The American neurogastroenterology and motility society gastroparesis cardinal symptom index-daily diary (ANMS GCSI-DD): Psychometric evaluation in patients with idiopathic or diabetic gastroparesis

Dennis A. Revicki, Rebecca M. Speck, Sara Lavoie, Jorge Puelles, Braden Kuo, Michael Camilleri, Cristina Almansa, Henry P. Parkman

Research output: Contribution to journalArticlepeer-review

2 Scopus citations

Abstract

Background: The purpose of this study was to evaluate the measurement properties of the American Neurogastroenterology and Motility Society Gastroparesis Cardinal Symptom Index-Daily Diary, a patient-reported outcome instrument developed to meet US FDA recommendations for a symptom-based clinical trial endpoint in gastroparesis. The ANMS GCSI-DD assesses nausea, early satiety, postprandial fullness, and upper abdominal pain on a severity score from none (0) to very severe (4) and number of vomiting episodes during the past 24 hours. The composite score includes the first four symptoms, the core symptom score includes all five symptoms. Methods: Seventy-one patients diagnosed with idiopathic or diabetic gastroparesis were recruited for a four-week observational study. Patients completed the ANMS GCSI-DD at home between Baseline and Week 4. Statistical analyses included confirmatory factor analysis, item response theory analysis, internal consistency, test-retest reliability, and construct and known-groups validity. Key Results: Unidimensionality for the composite and core symptom scores was supported, and items exhibited good fit. Internal consistency (Cronbach's alpha =0.85 and 0.83) and test-retest reliability were 0.89 and 0.88, for composite and core symptom scores, respectively. Convergent validity was supported by strong correlations with patient-reported and clinician measures. Baseline and Week 4 scores differed for three measures used to define disease severity status (P < 0.0001), supporting known-groups validity. Conclusions & Inferences: The ANMS GCSI-DD has excellent reliability and validity, supporting its use to assess symptom-based endpoints in gastroparesis clinical studies. Further analyses will be conducted using clinical trial data to ascertain treatment responsiveness and define a responder.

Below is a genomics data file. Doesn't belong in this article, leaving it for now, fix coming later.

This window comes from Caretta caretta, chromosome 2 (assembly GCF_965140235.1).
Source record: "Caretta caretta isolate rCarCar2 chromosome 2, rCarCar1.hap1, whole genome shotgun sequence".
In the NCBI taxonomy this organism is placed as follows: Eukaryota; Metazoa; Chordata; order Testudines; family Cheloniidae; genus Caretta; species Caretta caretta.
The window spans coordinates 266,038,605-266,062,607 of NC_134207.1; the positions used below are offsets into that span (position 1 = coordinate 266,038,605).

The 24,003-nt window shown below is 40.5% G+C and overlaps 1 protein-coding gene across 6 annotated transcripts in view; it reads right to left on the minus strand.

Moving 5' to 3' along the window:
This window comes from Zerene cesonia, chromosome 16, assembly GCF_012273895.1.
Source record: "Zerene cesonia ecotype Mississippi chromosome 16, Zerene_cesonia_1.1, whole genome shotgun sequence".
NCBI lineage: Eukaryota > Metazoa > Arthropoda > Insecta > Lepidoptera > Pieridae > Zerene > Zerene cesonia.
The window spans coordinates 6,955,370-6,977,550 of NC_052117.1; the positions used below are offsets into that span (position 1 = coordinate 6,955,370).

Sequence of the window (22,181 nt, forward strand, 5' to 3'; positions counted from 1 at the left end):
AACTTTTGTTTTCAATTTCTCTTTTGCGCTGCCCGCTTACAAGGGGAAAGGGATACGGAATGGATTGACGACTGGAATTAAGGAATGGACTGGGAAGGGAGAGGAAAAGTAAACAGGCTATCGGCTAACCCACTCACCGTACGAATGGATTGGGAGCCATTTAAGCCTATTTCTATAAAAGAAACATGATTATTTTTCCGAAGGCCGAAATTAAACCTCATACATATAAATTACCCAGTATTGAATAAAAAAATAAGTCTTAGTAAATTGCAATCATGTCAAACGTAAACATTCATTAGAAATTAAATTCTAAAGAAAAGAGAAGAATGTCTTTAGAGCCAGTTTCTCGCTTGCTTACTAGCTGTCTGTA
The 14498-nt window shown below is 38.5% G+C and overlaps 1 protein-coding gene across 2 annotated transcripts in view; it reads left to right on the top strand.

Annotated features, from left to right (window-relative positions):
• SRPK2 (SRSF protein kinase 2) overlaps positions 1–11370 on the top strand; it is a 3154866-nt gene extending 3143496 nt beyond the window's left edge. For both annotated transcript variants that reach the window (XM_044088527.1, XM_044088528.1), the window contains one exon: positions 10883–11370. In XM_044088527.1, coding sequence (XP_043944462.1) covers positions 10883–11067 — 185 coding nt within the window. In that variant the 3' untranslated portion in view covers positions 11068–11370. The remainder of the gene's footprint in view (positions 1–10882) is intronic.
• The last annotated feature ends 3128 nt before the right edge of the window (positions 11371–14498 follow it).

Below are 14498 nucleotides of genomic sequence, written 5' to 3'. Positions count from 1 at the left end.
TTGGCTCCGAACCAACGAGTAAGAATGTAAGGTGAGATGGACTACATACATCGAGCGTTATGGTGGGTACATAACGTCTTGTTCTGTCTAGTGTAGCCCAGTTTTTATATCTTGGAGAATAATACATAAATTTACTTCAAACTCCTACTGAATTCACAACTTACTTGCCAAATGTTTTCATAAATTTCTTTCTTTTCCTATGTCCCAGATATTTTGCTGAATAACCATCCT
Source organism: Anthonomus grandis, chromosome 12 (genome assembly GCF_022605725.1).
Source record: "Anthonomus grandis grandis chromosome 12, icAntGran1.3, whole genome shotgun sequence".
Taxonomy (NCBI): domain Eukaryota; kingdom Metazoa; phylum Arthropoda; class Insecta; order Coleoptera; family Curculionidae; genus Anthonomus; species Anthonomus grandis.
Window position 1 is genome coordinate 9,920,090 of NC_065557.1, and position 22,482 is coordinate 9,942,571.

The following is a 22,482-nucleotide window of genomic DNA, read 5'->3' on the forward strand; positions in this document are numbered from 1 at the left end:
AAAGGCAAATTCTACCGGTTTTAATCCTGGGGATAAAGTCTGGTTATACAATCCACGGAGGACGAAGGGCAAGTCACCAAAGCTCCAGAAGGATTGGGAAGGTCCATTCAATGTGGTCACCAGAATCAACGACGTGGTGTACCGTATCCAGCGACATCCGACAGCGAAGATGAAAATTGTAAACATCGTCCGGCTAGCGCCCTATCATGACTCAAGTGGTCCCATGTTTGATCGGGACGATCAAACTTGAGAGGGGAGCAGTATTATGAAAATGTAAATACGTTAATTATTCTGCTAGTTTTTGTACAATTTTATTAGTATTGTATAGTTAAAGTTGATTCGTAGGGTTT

Original languageEnglish (US)
Article numbere13553
JournalNeurogastroenterology and Motility
DOIs
StatePublished - Jan 1 2019

Keywords

  • gastroparesis
  • patient-reported outcome
  • reliability
  • validity

ASJC Scopus subject areas

  • Physiology
  • Endocrine and Autonomic Systems
  • Gastroenterology

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